The critique of anthropocentrism demands a rethinking of human beings’ relationships with everything that surrounds them, both non-human animals and the rest of nature. Posthumanist theory is associated with interspecies ethnography and with Human Plant Studies, new areas of knowledge that explore the interrelationships amongst different species of all living beings, including plants.

This involves valuing plants not only for the benefit we derive from them, but in their own right. Viewing plants merely as res extensa in the Cartesian dualistic sense, without any intelligence or purpose of their own, is not the same as seeing them as autopoietic realities. These are two radically different visions: domination, as against understanding.

Just as non-human animals are attributed the status of persons, we are also now beginning to speak of plants as persons, a view that is already found in many non-Western cultures, especially those influenced by shamanism.

Today we know that plants are intelligent organisms and, as such, exhibit specific behaviours. Although plants do not have brains, they do have an emergent intelligence that includes the ability to learn, remember, communicate, make decisions essential for their survival, and even manipulate other species.

There are an increasing number of groups in our society that seek to promote a new relationship between humans and trees. Based on a clear post-humanist philosophy, they promote activities such as shinrin-yoku, or “forest bathing”, and workshops to learn to communicate with trees. Trees are spoken to and treated in a manner that is rather different to that of botanists who set out to classify them, hikers who seek their shade, or painters who set out to depict them. The tree that one addresses is not perceived as just one more species of plant, but as an individual, a reality that is often undermined or ignored.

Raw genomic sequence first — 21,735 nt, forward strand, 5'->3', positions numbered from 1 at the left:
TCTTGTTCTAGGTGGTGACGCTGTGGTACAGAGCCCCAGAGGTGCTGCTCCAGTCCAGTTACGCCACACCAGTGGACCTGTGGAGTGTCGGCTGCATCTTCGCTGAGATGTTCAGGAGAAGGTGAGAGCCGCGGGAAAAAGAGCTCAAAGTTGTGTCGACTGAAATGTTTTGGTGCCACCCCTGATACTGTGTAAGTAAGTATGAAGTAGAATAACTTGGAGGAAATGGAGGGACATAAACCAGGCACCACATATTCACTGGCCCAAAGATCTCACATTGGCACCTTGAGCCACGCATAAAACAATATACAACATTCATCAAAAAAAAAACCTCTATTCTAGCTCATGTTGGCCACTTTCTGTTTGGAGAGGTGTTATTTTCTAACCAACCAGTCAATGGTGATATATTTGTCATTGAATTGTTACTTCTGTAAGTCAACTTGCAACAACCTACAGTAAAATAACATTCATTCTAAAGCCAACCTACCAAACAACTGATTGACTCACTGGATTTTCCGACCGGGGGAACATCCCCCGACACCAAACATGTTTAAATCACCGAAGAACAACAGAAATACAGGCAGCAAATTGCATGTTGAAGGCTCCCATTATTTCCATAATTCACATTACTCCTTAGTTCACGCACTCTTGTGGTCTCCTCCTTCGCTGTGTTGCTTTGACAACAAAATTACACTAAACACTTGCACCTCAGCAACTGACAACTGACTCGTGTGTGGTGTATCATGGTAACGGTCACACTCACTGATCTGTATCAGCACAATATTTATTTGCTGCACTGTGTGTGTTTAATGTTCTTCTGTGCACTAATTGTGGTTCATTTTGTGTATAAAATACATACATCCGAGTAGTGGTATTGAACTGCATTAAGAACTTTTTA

There is a growing consciousness that humanism’s preoccupation with the human being has resulted in humans being seen in isolation from the rest of creation. Viewing human beings as autonomous individuals is very different to seeing them as members of multi-species communities. Posthumanism views human nature as consisting of an inter-species relationship (Tsing, 2012: 144).


A feature of the posthumanist critique of anthropocentrism is that it encourages a different type of relationship with everything around us, both non-human animals and nature in general. In addition to traditional fields of research, such as ethnobotany, posthumanist perspectives attempt to address the question of humans’ relationship with the plant world and to overcome zoocentric or anthropocentric limits to the idea that plants might have agency in their own right. These theoretical approaches provide ways to reflect on ourselves and how we understand our position in the world.